A Plex alternative

Very Little to Set Up

The Preferences tab lets you change your username and password and customize the default port on which the web interface listens. There is a choice between a few dark and light view modes, and you have the option of customizing the paths for the cache and metadata. Under the hood, the application relies on Nightfall [4], a library for transcoding and streaming various video files on demand (Figure 5).

Figure 5: Clicking on Preferences takes you to the settings. In addition to the standard settings for your profile, there is also an Invites tab that lets you create tokens to allow secure third-party access to the libraries.

Due its early stage of development, Dim offers only a basic set of the planned features thus far. This includes the ability to import video files, including transferring the metadata (Figure 6), and the option to play back your media collection locally (Figure 7). During my testing, all of this worked without any trouble. Only one of the 20 loaded files lost its metadata during the process.

Figure 6: Clicking on the entry in the library opens the metadata view. This is also where you launch playback.
Figure 7: The player window shows the developers' focus on the essentials and only offers the controls users absolutely need.


I asked Dim's lead developer what plans the project has for the coming year or two. This year, the main focus is on polishing up the web UI as well as completing the mobile app for Android and iOS, which is currently in the design phase. The team is also working on enhancing the overall user experience. Alongside this, the developers are looking to deliver a native desktop app with MPV as the video player later this year. In the longer term, they plan to allow users in different geographical locations to stream a video together.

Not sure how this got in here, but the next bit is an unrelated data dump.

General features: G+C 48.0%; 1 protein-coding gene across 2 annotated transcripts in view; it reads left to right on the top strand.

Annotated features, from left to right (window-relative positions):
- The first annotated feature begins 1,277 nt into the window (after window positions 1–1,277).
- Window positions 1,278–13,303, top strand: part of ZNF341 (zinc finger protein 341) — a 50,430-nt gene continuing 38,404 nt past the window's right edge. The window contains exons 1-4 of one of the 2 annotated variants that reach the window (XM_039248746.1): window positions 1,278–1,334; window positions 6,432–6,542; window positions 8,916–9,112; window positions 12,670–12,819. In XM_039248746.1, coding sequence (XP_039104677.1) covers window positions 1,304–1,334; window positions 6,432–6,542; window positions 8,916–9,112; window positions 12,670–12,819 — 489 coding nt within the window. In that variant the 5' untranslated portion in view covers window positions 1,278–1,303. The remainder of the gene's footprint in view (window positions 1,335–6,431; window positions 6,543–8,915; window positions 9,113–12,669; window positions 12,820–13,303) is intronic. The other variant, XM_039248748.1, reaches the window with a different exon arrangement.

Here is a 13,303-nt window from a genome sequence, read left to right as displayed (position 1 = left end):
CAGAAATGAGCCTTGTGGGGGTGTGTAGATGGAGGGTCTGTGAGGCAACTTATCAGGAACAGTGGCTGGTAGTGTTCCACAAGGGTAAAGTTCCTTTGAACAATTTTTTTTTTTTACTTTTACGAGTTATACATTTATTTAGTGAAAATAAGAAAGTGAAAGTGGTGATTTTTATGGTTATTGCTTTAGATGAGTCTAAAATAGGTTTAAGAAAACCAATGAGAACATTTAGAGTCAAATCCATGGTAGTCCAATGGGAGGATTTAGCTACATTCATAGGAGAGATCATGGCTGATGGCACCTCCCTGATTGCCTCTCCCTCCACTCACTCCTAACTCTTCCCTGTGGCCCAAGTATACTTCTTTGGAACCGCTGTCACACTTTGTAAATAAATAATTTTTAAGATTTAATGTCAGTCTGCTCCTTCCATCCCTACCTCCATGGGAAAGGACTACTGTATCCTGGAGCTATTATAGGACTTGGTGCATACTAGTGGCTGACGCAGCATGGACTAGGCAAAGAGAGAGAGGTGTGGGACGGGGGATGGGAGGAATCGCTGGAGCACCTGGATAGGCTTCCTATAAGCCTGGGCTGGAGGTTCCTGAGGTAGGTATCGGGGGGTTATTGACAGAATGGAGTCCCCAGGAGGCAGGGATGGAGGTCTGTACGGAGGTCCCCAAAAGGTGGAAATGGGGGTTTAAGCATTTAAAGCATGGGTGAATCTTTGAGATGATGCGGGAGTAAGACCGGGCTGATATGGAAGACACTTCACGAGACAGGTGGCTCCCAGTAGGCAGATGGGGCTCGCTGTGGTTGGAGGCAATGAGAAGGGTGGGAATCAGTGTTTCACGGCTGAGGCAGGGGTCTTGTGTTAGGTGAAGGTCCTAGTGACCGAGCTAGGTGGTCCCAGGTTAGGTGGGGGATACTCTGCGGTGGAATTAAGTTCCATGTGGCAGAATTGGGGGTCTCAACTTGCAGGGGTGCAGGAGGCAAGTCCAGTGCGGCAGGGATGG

Clients for mobile devices and a large TV offering are among the most important prerequisites for the success of a media center. In 2022, the focus of development will therefore be mainly on Android TV and Apple TV clients. The feature list includes all the usual functions, including offline playback. In addition, there is DirectPlay support with a large number of codecs, so that there is no need to transcode the media in most cases for local playback. The developers are planning comprehensive subtitle support for the web interface. In addition to the text-based SRT format, Dim already supports the SSA format [5], which is often used in anime. In addition, the ability to play back videos with bitmap subtitles without transcoding will soon be available.

Given the scope and complexity of the upcoming developments, especially in the area of clients for mobile and TV, the project will need to pay its developers. The intent is to generate funds with paid plugins offering advanced features, such as multi-GPU support or transcoder load balancing.


The goal of replacing Plex with an open source application such as Dim is something that cannot be accomplished in just a few months; instead, it is likely to take years. Having said this, the Dim team has already laid down solid foundations in the first 12 months of development. The simple interface is appealing in its unobtrusiveness. The implementation in Rust promises speed advantages over an implementation in Python or C/C++. Right now, Dim is not suitable for practical use, but I suggest keeping an eye on this project in the hopes it can rightly claim a place in the living room.

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